Single-cup brewing is the latest step in the quest for great coffee. GMCR stands behind the line of Keurig brewers which offers easy, fast, personalized coffee – and total satisfaction. That is, of course, if you are using the right coffee. Luckily, we make this part easy; our Green Mountain Coffee K Cups live up to our standards of great coffee, and ensure that your morning mug will live up to yours. For more information on single-cup technology, go to and check out the options from Keurig.
Developed in Italy in the 1930s, the coffee press is most often associated with France and most commonly known as the “French Press.” Its sophisticated design belies the simplicity of the concept – manual filtration. The coffee press itself looks like an elegant beer mug wearing a cap. Coffee and water are added to the glass and allowed to sit for around four minutes depending on taste. Finally a plunger (a mesh filter on a stick) is pushed from the top of the mixture to the bottom, pushing the grounds to the base of the contraption and readying the clarified coffee for pouring. The result: A much heavier, grittier, richer taste than the above-described creation. This difference is due to the presence of sediments, oils, and a gelatinous substance called colloids, most of which are eliminated in the drip method. Coffee press users: Make sure to grind your coffee on a course setting as even the biggest grounds have been known to find their way through this filter. Coffee press novices: Here are some suggestions.
Also known as a stovetop espresso maker, the modest metal moka pot creates a thick dense brew that rivals the real stuff. The moka pot consists of two reservoirs and a filter that separates them. Water is poured into the bottom bucket, coffee grounds are spooned into the filter basket, and steam-produced air pressure forces the not-quite-boiling water through the coffee and up into the top reservoir. Presto, a perfect little cup. Our experts suggest using finely ground beans for this one.
No, this is not a nightmare; you are not back in your high school chemistry lab. This crazy contraption is actually a coffee brewer, and a good one at that. Similar in concept to the moka pot, the vacuum pot consists of two glass globes that attach to either side of a filter. Water is poured into the lower globe, the lower globe is set on the stove. As in the moka pot, the increased air pressure (see? chemistry class was relevant!) forces water to escape through a tube, through the filter, and into the upper compartment. Hot coffee then cools and is sucked back down to the bottom globe via yet another imbalance of air pressure. No papery taste, rich but without the sediment of the french press.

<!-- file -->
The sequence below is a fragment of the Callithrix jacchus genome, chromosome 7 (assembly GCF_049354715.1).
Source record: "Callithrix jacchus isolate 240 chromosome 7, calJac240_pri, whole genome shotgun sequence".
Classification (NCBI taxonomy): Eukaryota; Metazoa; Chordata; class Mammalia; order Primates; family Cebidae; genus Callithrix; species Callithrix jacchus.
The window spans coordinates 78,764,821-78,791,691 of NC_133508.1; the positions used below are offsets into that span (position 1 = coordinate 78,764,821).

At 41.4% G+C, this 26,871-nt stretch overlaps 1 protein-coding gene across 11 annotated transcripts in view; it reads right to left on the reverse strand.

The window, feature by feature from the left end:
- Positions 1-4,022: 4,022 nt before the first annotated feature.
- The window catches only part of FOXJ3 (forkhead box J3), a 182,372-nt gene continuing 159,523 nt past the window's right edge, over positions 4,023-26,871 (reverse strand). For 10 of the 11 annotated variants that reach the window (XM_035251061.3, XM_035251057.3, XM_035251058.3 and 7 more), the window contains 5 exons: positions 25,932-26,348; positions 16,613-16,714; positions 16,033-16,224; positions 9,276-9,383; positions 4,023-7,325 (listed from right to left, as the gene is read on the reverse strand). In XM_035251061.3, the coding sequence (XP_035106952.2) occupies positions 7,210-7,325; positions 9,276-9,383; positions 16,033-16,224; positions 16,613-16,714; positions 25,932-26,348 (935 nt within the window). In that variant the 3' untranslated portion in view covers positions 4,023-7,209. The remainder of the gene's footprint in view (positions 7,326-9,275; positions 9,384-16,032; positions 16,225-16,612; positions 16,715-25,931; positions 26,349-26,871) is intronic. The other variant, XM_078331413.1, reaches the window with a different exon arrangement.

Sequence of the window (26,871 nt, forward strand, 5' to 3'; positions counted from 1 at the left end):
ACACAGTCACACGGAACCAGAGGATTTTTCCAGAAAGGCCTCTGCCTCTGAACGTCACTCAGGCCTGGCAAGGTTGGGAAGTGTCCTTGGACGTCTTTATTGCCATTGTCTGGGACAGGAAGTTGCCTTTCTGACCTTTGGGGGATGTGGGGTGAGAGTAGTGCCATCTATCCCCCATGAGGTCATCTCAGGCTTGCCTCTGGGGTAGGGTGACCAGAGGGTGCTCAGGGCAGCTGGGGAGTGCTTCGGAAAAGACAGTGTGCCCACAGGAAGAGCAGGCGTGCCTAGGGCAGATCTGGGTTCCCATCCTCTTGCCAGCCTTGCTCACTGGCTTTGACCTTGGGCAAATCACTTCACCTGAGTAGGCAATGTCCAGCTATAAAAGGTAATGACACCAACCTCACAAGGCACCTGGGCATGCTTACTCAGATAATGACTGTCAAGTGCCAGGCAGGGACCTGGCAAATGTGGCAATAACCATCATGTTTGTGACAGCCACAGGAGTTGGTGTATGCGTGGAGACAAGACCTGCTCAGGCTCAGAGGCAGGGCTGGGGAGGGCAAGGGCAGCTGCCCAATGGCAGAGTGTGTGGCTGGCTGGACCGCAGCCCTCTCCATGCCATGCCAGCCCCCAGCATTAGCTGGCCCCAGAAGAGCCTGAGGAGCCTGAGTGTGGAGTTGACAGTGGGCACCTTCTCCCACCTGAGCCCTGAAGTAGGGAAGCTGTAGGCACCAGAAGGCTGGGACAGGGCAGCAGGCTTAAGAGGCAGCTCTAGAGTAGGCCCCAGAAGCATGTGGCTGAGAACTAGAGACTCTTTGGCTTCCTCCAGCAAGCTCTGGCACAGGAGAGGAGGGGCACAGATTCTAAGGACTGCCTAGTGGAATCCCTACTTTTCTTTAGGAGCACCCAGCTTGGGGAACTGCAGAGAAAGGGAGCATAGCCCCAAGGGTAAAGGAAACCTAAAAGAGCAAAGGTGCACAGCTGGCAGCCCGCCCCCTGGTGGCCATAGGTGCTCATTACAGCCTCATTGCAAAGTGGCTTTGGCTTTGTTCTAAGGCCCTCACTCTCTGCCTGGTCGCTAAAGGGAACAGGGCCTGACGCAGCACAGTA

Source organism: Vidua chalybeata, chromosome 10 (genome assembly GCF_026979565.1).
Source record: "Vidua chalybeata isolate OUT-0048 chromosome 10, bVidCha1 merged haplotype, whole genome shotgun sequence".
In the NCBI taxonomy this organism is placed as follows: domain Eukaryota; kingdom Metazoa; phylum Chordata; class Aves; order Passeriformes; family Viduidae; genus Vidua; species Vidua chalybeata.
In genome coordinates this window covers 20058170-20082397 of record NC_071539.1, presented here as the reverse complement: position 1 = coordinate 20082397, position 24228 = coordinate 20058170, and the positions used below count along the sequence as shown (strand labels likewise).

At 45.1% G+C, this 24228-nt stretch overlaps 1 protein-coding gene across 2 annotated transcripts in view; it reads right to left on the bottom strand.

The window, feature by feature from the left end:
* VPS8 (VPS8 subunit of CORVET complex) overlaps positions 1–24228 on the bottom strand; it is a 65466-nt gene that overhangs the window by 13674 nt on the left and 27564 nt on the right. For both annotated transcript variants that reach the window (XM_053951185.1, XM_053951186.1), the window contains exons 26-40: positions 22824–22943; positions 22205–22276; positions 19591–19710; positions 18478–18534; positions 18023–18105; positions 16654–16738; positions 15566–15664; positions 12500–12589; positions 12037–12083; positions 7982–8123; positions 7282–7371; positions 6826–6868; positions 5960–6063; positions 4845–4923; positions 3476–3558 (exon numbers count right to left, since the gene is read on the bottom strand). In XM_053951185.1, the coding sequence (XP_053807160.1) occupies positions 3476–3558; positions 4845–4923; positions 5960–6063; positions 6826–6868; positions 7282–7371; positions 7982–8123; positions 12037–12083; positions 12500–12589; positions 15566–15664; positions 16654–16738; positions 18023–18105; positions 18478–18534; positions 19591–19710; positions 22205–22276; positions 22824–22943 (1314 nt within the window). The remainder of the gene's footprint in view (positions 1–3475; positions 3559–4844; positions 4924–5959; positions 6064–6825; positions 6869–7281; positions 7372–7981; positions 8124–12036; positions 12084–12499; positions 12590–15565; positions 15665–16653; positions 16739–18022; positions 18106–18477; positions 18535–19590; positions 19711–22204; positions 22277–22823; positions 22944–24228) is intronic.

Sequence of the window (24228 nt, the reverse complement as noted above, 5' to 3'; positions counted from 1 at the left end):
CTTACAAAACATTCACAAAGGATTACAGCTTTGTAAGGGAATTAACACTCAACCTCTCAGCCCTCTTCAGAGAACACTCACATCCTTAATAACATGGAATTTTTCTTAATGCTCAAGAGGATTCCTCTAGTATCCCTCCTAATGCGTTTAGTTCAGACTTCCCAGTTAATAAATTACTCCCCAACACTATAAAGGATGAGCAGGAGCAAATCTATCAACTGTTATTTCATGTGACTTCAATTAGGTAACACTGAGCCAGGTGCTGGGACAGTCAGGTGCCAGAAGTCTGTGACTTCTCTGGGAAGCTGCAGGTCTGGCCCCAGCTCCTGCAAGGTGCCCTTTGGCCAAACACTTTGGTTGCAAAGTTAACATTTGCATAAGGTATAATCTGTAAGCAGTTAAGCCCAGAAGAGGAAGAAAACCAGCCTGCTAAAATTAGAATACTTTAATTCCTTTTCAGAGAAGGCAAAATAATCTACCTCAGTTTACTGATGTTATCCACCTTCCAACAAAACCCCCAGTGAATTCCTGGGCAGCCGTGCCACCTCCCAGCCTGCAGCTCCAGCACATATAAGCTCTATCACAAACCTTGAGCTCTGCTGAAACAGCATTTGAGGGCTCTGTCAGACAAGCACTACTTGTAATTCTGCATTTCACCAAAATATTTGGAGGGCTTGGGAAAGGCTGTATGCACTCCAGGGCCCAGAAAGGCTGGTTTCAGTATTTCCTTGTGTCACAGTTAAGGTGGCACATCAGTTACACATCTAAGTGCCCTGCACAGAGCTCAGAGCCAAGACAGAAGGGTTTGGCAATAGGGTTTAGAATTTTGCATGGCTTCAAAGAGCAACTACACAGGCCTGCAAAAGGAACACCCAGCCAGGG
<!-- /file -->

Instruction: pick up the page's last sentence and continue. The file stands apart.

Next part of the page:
USA ESPRESSO MACHINE
As its Italian name implies, Espresso is pressed coffee. Even if you are loyal to your drip brewer, you have no doubt seen the giant espresso machines in coffee houses, the tampded-down grounds, the slow trickle of the dark rich liquid into delightfully delicate receptacles. You have heard the hiss of steam as it makes the coffee and is used to steam the milk, and you have smelled the luxurious aroma. This is espresso, and to many people, having a machine in the house that will create this thick, dark, “crema”-topped coffee is well worth the effort and expense.
What the espresso machine basically does is force water through a compacted cake of finely ground coffee with pressure and heat high enough to emulsify the oils and organic compounds that are left out of regular gravity-brewed coffee. Beans should be blended especially, roasted accordingly, and ground into a fine powder.